You can apply for an internal review within 20 working days of a decision (or, if we don't decide your application in time, within 20 working days of the date it should have been decided which is the date of deemed refusal).
To apply, complete the SLHD Internal Review Application Form
or send us a letter putting forward your reasons why the decision should be changed.
A $40 application fee is payable via cheque or money order. Please forward the Internal Review application form along with the $40 application fee via post to:
The Right to Information Coordinator
Sydney Local Health District
Post Office Box M30,
Missenden Road, NSW 2050
You do not need to pay an internal review application fee if we did not decide your application on time. No other charges are involved. The internal review application fee may be refunded if the review decision is significantly different from the original decision.
The internal review will be decided within 15 working days of receiving the application for an internal review. This may be extended by up to 10 working days if we need to consult another person whom we did not previously consult, or by agreement with you.
Review by the Information and Privacy Commissioner
If you formally applied for information and don't agree with the internal review decision or do not want one, you can ask for a review by the Information and Privacy Commissioner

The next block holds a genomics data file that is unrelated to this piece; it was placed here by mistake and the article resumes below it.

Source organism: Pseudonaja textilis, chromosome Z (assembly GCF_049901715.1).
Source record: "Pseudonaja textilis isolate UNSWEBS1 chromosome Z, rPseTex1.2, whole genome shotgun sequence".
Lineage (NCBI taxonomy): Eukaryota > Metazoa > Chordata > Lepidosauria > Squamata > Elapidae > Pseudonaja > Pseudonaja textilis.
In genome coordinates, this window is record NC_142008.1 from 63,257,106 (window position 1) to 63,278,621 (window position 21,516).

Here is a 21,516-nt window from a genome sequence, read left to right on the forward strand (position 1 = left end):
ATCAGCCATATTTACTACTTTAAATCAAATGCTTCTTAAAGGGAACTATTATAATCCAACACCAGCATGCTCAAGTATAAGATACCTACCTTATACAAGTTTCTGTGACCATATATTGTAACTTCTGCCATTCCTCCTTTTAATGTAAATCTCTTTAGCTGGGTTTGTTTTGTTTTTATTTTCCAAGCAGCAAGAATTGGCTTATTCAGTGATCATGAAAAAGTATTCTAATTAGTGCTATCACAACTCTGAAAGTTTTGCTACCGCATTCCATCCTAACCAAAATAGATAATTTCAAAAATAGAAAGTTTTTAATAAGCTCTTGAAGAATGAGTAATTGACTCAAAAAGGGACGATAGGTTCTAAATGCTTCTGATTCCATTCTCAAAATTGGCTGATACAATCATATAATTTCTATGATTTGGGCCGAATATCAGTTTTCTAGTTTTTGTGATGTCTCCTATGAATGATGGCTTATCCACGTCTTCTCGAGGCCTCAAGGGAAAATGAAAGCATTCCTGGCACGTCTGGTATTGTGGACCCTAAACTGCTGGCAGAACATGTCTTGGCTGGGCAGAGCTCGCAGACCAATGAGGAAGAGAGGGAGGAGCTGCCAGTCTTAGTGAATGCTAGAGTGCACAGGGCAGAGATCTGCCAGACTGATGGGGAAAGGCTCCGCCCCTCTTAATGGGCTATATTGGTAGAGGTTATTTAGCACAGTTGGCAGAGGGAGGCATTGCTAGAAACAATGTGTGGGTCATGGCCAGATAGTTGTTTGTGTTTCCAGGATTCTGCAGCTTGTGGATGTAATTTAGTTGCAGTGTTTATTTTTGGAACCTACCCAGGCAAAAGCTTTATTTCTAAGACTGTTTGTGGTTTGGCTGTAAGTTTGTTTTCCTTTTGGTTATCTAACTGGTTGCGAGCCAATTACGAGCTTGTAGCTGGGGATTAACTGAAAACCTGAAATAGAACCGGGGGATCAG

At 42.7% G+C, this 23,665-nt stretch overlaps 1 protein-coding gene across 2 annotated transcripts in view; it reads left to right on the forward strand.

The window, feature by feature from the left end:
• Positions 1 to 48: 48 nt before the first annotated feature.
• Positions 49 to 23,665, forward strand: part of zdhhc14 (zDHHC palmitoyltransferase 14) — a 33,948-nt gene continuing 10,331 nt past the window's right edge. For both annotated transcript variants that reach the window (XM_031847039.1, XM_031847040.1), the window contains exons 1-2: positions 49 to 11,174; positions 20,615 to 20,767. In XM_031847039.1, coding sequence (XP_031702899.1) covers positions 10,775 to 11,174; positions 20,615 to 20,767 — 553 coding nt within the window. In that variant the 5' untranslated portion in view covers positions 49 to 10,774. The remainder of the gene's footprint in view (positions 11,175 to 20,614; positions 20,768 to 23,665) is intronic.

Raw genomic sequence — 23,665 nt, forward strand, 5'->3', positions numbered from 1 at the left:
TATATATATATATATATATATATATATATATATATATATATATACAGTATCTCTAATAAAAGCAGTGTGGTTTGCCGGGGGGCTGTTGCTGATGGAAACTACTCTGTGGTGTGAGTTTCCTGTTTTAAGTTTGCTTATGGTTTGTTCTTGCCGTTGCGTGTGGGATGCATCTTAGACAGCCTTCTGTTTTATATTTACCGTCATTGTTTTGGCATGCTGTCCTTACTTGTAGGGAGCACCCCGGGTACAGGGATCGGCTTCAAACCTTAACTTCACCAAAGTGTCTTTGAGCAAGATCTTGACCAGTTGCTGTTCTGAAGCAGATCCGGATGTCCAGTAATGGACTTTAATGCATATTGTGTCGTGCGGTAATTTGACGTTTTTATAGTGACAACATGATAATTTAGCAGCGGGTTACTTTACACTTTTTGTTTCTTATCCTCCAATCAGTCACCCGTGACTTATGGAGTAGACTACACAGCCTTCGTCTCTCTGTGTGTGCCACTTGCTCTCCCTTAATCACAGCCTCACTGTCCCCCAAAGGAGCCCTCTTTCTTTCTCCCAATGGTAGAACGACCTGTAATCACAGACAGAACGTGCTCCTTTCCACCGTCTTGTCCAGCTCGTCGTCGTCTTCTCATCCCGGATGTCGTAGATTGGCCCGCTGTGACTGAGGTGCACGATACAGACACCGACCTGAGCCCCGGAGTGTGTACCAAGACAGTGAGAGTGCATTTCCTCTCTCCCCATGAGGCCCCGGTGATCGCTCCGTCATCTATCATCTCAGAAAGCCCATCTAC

(IPC). You will have 40 working days to ask for this review.
Other people who are affected by a decision, and they are not happy with it, must first apply for an internal review before applying to the IPC. This includes third parties consulted as part of processing and making a decision in respect of an access application.
There is no cost involved in seeking a review by the IPC and no time limit imposed on the IPC for completing a review.
The IPC can make recommendations to us about the decision, including that we reconsider the decision and make a new one (even if an internal review decision has been made).
Review by the NSW Civil and Administrative Tribunal
If you don't agree with the Information Commissioner's or the internal reviewer's decisions or you do not want any of these reviews, you can apply to the Administrative and Equal Opportunity Division of the NSW Civil and Administrative Tribunal
for a review.
If you have already had a review by the Information Commissioner, you will have 20 working days from when the Information Commissioner advises of the completion of the review to apply to the Tribunal.
Otherwise, you will have 40 working days from the date of the decision to apply to the Tribunal. Contact the Tribunal for advice about the process and any fees payable.
SLHD has to justify our decision to the Tribunal. However, a third party (that is, someone who has not applied for the information but is affected by our decision to release information) who seeks a review will have the burden of showing that there is an overriding public interest against disclosure of information.